WHO clarifies no recommendation to use Dengvaxia in vaccination drive

By , on December 6, 2017


FILE: Sanofi Pasteur, a French pharmaceutical giant and manufacturer of Dengvaxia, revealed that its vaccine may worsen the disease on individuals who have not been infected by dengue prior to immunization. (Shutterstock photo)
FILE: Sanofi Pasteur, a French pharmaceutical giant and manufacturer of Dengvaxia, revealed that its vaccine may worsen the disease on individuals who have not been infected by dengue prior to immunization. (Shutterstock photo)

The World Health Organization (WHO) on Tuesday made it clear that it has never recommended to the Philippines and other foreign countries to use the world’s first dengue vaccine, Dengvaxia, to their immunization programs.

Amid the controversy haunting the school-based immunization drive for Dengvaxia vaccine, the WHO released a statement saying that such recommendation was not incorporated in its position paper which was issued in July 2016.

“WHO’s position on the dengue vaccine was published in July 2016, based on recommendations of the strategic group of experts on immunization which met and published preliminary advice in mid-April 2016,” WHO stated.

“The WHO position paper did not include a recommendation to countries to introduce the dengue vaccine into their national immunization programs,” it added.

Sanofi Pasteur, a French pharmaceutical giant and manufacturer of Dengvaxia, revealed that its vaccine may worsen the disease on individuals who have not been infected by dengue prior to immunization.

The school-based dengue vaccination program was launched in April 2016 by former Health Secretary Janette Garin. This program aims to provide free vaccines to chosen public school pupils aged nine and above in Metro Manila, Central Luzon, and Calabarzon. Since then, more than 700,000 children have been administered the dangerous dengue vaccine.

WHO said in its statement that the Department of Health’s (DOH) decision to introduce the vaccine had been taken before its advice became at hand.

Rather making a recommendation, the organization said its position paper “outlined a series of considerations national governments should take into account in deciding whether to introduce the vaccine, based on a review of available data at the time, along with possible risks.”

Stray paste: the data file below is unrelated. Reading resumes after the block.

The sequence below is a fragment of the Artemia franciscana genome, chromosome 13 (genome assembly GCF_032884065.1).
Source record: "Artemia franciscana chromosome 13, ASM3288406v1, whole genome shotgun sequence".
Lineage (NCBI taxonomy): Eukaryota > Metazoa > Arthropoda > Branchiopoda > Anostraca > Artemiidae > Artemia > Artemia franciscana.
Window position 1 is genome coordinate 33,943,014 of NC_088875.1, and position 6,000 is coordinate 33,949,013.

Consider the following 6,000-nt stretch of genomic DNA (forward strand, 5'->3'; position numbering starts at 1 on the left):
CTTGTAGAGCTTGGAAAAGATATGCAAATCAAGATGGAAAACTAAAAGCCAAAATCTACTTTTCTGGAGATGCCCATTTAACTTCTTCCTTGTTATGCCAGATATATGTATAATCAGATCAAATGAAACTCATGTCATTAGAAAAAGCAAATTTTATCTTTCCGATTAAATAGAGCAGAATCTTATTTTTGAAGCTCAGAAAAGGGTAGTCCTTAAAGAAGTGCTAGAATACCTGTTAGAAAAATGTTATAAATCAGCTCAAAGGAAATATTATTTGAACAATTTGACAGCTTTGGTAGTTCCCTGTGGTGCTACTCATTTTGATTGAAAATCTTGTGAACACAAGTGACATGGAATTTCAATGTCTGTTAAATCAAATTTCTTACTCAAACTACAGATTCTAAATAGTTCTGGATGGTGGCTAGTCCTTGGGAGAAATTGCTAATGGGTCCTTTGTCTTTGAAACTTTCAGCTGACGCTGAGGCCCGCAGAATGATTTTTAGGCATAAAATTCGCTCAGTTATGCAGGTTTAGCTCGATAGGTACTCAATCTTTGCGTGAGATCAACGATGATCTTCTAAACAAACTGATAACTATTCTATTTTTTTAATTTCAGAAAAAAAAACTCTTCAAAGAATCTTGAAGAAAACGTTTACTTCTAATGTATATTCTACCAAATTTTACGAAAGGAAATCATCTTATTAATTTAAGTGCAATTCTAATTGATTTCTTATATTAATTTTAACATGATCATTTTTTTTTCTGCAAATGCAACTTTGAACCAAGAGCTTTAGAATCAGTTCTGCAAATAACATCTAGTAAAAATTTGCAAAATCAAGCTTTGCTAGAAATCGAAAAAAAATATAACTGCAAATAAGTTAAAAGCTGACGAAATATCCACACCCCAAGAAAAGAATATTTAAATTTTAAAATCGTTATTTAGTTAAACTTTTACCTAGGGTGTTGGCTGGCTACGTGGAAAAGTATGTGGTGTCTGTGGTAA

Based on the outline, the use of the vaccine should only be considered in areas with a high proportion, ideally at least 70 percent, of the community had already been afflicted by dengue.

It is also included in the outline that the vaccine should only be given to people nine years of age and above, and that those individuals to be vaccinated should receive three doses. WHO’s full copy of its position paper on Dengvaxia was published in July 2016.

“WHO acknowledged mid-April 2016 that these conditions appeared to be met in the 3 regions of the Philippines in which the dengue vaccination effort was already ongoing at that time — noting that the decision to roll out the vaccine had been taken by the DOH before WHO’s advice became available,” the organization’s statement read.

DOH Secretary Francis Duque III has called off the program, awaiting consultations with various stakeholders, such as WHO’s Strategic Group of Experts (SAGE), on what action to take.

Nonetheless, WHO said it is supporting the suspension of the vaccination program.

“As always, we stand ready to work with the DOH to provide information to affected families, and to support the DOH’s deliberations on the future of the dengue vaccination program,” WHO stressed.

The organization said they continue to advice anyone, vaccinated or not, with signs of dengue disease—high fever, severe headache, pain behind the eyes, muscle and joint pains, nausea, vomiting, swollen glands and/or rash—to seek medical care.

Meanwhile, the Food and Drug Administration has pulled Dengvaxia out of the shelves until Sanofi update its packaging label to reflect a new caution.